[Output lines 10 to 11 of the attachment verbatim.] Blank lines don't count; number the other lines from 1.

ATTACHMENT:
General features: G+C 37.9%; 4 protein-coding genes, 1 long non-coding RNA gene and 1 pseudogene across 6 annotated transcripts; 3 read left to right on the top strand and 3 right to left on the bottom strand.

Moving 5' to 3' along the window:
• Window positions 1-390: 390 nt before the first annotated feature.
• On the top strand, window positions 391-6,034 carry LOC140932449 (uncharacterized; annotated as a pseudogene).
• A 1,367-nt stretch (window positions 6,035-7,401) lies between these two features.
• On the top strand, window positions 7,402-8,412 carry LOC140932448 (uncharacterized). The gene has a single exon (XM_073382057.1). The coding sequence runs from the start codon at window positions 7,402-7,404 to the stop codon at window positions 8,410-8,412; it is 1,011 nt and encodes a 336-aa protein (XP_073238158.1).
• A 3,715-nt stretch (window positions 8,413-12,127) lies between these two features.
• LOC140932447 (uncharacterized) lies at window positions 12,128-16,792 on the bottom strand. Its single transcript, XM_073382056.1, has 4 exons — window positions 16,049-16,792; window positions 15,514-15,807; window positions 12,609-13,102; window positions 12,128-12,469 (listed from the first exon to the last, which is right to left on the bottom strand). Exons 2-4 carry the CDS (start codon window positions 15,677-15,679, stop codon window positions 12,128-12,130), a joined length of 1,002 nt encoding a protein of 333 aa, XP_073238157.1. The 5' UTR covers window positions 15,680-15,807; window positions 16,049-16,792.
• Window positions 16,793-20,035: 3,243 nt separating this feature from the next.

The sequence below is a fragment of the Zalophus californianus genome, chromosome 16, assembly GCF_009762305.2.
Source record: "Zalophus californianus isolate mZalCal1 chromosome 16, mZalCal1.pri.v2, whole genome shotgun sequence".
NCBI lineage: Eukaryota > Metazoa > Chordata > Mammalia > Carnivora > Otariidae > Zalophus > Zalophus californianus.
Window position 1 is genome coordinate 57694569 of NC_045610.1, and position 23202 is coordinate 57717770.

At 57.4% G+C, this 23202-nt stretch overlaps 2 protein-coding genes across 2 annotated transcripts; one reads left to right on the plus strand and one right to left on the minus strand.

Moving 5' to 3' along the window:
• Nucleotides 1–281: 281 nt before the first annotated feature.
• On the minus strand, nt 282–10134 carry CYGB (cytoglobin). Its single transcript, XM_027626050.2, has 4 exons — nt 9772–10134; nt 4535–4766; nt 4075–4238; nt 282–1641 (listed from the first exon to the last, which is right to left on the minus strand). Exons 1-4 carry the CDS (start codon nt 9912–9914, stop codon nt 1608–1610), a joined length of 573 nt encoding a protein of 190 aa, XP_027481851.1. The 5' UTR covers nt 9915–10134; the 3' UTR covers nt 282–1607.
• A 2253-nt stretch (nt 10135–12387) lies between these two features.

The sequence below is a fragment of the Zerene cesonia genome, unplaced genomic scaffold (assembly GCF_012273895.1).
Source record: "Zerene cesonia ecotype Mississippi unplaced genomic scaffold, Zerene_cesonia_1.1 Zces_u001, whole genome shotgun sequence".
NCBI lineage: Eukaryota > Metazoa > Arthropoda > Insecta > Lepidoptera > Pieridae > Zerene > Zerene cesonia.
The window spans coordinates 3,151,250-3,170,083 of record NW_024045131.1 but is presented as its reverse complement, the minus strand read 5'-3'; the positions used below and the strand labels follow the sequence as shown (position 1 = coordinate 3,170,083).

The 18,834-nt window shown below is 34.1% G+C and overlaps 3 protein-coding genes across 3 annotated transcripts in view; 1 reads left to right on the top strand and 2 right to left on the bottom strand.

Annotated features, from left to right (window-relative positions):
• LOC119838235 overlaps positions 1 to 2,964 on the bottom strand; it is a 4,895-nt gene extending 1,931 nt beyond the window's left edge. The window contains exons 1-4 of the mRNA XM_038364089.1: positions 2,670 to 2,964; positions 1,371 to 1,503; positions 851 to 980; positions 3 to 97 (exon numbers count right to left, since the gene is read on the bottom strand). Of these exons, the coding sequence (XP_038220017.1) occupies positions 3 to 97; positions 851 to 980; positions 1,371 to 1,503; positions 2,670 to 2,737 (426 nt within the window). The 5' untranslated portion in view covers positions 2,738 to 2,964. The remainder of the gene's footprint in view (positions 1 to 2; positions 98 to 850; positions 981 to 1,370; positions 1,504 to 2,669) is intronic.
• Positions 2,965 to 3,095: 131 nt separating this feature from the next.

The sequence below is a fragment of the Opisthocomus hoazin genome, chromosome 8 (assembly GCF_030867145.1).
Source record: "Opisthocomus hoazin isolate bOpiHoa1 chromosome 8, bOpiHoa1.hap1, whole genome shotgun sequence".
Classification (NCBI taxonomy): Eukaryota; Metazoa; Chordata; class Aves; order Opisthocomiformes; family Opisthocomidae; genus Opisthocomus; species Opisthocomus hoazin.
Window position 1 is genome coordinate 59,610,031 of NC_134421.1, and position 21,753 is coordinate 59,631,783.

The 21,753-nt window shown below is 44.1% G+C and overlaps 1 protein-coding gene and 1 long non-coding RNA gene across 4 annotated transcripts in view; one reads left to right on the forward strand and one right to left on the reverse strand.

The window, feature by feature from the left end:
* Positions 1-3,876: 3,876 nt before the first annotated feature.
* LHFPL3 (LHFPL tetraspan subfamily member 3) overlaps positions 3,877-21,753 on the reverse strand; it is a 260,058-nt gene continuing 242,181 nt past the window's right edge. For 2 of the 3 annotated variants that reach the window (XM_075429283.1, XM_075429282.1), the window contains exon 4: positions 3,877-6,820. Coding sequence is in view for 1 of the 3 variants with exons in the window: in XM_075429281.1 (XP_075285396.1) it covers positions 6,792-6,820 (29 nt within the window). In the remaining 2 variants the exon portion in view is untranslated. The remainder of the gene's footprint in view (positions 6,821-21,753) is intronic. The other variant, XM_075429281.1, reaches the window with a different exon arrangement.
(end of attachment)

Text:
The sequence below is a fragment of the Zalophus californianus genome, chromosome 16, assembly GCF_009762305.2.
Source record: "Zalophus californianus isolate mZalCal1 chromosome 16, mZalCal1.pri.v2, whole genome shotgun sequence".